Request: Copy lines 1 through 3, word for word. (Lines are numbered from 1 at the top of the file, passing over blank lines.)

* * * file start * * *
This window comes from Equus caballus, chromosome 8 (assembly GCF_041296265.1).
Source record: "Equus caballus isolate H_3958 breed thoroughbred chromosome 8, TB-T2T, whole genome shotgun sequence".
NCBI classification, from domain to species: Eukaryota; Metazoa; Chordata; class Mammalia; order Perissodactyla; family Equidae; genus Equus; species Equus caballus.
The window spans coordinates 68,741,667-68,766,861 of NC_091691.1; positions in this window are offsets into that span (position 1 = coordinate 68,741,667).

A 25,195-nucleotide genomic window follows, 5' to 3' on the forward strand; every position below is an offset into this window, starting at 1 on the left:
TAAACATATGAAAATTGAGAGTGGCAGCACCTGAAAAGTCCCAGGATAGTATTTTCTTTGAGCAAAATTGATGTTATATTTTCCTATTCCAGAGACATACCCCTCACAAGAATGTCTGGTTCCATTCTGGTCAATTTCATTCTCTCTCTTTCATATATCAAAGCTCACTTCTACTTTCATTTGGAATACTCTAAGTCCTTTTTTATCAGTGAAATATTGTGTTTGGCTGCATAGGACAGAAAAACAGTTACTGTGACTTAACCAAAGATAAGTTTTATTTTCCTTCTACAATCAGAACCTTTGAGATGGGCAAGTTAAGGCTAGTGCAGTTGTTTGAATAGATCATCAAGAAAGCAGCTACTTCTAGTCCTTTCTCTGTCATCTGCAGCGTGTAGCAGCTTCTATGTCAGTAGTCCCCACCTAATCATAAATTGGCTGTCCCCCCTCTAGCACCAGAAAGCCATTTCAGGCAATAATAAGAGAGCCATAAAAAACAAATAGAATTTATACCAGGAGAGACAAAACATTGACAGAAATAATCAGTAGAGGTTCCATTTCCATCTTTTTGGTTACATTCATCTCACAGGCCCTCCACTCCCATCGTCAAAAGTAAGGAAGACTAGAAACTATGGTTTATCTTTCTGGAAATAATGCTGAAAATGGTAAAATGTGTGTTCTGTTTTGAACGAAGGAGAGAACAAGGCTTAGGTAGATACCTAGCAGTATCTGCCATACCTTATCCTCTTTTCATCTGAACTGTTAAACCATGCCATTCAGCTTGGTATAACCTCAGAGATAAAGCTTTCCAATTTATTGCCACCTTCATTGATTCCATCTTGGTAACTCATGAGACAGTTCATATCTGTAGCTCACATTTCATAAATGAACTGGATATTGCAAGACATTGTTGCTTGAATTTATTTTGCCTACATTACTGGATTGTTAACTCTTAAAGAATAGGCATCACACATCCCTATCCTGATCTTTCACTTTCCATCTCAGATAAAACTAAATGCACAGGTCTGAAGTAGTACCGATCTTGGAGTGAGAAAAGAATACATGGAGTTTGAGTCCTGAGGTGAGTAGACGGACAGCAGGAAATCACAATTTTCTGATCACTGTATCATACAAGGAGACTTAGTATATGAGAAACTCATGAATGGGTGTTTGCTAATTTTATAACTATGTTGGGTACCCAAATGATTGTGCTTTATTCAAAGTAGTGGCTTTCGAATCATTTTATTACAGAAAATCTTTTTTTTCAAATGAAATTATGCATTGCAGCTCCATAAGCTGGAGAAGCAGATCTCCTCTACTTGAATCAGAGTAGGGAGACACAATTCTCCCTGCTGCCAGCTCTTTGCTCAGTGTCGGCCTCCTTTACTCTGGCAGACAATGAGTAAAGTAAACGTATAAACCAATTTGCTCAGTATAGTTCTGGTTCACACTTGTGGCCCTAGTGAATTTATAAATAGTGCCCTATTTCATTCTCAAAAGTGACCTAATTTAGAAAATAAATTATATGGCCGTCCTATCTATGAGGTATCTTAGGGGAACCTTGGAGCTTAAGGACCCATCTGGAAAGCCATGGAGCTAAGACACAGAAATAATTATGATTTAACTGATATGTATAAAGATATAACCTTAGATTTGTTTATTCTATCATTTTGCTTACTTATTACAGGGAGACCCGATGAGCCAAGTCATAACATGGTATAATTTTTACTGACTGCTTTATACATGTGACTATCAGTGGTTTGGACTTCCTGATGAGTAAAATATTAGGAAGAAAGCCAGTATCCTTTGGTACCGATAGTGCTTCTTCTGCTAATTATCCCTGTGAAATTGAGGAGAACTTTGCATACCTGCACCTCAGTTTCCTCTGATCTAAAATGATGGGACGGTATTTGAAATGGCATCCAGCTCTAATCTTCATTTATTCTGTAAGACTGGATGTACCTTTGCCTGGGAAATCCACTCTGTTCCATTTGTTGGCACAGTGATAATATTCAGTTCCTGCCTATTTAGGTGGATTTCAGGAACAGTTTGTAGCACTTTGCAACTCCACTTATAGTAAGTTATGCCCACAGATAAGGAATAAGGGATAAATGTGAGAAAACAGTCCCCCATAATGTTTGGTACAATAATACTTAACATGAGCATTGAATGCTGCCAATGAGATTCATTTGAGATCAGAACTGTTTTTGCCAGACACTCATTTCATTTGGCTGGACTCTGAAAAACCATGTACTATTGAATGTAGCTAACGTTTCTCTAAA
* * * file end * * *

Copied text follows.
This window comes from Equus caballus, chromosome 8 (assembly GCF_041296265.1).
Source record: "Equus caballus isolate H_3958 breed thoroughbred chromosome 8, TB-T2T, whole genome shotgun sequence".
NCBI classification, from domain to species: Eukaryota; Metazoa; Chordata; class Mammalia; order Perissodactyla; family Equidae; genus Equus; species Equus caballus.